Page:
CPI’s analysts and advisors work to improve the most important energy and land use policies in the world, with a particular focus on finance. Our efforts help nations grow while addressing increasingly scarce resources and climate risk.
This report shows that there are important social, economic, and environmental costs associated with the lack of well-defined property rights; while at the same time presenting the many complexities within Brazil’s system of land governance that need to be addressed in order to improve the system.
On November 7th, the UNFCCC publishes its Biennial Assessment and Overview of Climate Finance Flows. To inform this important exercise, CPI has reviewed climate finance for 2013 and 2014 previously reported in our 2014 and 2015 Global Landscapes of Climate Finance. Explore the interactive >
The Global Innovation Lab for Climate Finance and the India Innovation Lab for Green Finance are seeking powerful and actionable ideas in Brazil and India to overcome barriers and accelerate investment. Submit through December 16 for Brazil and December 23 for India.
Policy impacts the availability and cost of capital from different groups of investors. Maintaining a mix of investors should help Germany meet targets at lower cost, while addressing economic curtailment could reduce onshore wind costs by 17% in 2020.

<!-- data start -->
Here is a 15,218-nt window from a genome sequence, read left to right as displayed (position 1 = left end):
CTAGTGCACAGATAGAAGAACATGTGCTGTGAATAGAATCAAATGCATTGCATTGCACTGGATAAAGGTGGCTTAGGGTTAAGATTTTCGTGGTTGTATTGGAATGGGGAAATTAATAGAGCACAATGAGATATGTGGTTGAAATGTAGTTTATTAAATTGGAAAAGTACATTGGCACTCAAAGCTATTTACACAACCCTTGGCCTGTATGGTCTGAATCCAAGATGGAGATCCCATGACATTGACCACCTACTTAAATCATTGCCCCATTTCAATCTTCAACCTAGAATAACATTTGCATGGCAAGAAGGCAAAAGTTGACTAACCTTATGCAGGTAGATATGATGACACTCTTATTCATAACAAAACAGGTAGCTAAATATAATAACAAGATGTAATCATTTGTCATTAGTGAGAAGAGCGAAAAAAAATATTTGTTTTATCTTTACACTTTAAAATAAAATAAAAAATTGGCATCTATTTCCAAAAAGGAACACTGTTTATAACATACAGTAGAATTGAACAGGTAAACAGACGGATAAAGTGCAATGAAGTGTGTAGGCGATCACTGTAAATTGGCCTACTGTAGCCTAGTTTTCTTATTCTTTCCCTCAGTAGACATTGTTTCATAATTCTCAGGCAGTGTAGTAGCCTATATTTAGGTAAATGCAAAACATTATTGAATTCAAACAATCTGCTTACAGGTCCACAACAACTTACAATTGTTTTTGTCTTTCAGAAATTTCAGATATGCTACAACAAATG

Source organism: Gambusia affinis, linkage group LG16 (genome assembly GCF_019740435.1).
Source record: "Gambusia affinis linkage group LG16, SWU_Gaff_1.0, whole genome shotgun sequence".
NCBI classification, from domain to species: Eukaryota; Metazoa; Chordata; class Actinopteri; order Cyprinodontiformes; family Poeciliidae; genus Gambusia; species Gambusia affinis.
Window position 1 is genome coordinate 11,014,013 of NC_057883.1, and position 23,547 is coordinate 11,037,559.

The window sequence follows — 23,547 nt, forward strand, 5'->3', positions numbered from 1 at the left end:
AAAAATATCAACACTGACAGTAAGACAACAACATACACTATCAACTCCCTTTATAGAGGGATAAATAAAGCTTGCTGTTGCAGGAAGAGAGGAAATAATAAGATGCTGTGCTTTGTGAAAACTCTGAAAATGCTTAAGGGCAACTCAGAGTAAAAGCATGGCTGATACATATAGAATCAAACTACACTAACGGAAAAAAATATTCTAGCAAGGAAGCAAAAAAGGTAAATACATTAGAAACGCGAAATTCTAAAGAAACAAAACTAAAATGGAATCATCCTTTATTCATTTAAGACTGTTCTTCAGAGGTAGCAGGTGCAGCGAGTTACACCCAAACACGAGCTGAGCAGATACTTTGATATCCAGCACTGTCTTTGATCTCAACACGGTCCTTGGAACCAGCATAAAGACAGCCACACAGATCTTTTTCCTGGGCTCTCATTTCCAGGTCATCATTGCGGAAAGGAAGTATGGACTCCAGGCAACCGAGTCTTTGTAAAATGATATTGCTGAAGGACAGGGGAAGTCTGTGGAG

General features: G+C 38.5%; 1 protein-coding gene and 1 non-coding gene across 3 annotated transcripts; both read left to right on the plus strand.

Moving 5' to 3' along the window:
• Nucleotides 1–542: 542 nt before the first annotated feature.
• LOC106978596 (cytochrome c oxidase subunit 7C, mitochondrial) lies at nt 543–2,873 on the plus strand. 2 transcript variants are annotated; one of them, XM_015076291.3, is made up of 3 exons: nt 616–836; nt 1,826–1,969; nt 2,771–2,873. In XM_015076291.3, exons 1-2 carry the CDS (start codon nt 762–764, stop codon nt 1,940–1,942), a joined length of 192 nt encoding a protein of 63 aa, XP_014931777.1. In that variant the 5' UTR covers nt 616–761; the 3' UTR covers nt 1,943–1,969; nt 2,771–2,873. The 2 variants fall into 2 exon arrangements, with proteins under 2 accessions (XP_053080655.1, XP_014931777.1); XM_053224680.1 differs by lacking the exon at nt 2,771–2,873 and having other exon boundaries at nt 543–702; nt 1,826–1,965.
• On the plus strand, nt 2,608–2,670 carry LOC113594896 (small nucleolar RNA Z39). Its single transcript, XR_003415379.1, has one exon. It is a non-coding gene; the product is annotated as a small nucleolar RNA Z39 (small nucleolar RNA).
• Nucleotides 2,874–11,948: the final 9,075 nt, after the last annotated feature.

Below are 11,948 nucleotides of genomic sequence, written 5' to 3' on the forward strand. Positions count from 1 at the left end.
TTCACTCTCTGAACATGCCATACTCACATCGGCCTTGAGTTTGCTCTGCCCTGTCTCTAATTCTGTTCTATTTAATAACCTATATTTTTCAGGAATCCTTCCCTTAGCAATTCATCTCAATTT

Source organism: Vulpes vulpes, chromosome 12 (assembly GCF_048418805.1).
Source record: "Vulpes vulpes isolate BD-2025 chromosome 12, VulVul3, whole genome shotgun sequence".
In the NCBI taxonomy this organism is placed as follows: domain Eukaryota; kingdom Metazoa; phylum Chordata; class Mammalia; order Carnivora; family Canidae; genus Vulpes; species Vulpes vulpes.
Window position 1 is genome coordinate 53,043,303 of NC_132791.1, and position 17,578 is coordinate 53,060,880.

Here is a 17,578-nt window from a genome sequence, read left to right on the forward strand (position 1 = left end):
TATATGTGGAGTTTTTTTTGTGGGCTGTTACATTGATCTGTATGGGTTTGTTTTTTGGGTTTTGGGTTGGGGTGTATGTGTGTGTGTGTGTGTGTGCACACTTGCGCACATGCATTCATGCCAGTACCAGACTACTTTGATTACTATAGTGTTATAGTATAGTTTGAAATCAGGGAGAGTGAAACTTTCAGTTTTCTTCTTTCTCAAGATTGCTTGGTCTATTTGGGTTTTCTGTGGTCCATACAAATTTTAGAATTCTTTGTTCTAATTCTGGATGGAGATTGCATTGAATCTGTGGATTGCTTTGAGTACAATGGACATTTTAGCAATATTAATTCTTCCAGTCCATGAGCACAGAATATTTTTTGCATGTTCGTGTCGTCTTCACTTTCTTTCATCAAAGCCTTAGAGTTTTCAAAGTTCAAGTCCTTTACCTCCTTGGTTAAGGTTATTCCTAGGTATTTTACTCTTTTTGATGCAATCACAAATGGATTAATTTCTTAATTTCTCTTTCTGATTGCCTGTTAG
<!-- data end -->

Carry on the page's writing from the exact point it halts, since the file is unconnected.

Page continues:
Insecure Land Rights in Brazil
An Updated View on 2013 and 2014 Global Climate Finance
Seeking powerful ideas to scale up green finance in India and Brazil
Policy and Investment in German Renewable Energy
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Christmas came early yesterday in Brussels, with the release of some heavy reading for the EU’s parliamentarians to digest over the festive season. Or at least that was the more jovial take on the launch of the EU winter package from Maroš Šefčovič, the EU vice-president in charge of the Energy Union (pictured).
Targets to cut energy use ...
India has ambitious renewable energy targets of 175GW by 2022. In order to meet this target, the renewable energy sector in India will require $189 billion in additional investment, including $57 billion in equity, and $132 billion in debt. The potential amount of investment in the renewable energy sector in India is more than double the investment required. However, the amount of investment expected falls short of the investment required, by 29% for equity and 27% for debt. Institutional investors show significant potential to help fill this financing gap.
The Paris Agreement marks the start of a new era in climate policy, with commitments to climate action made by governments, private sector entities, and NGOs around the world. However, for these commitments to be realized and a corresponding transition to a 2-degree pathway achieved, trillions of investment will need to be mobilized – and quickly, with a significant portion coming ...
Last week, I was in Marrakesh speaking at this year’s UN climate change conference, COP22, where I witnessed an important transition in moving from talk to action. Just a few weeks before the start of COP22, the Paris Agreement officially entered into force - the historic international agreement for action on climate change that emerged from COP21 last year. ...
Developed countries’ goal to ‘mobilize’ USD 100 billion per year by 2020 to address the climate action needs of developing countries will not close the global climate finance investment gap. However, it is an important political benchmark for assessing progress on climate finance within the context of multilateral negotiations. This provides policy makers with both challenges and opportunities.
On one ...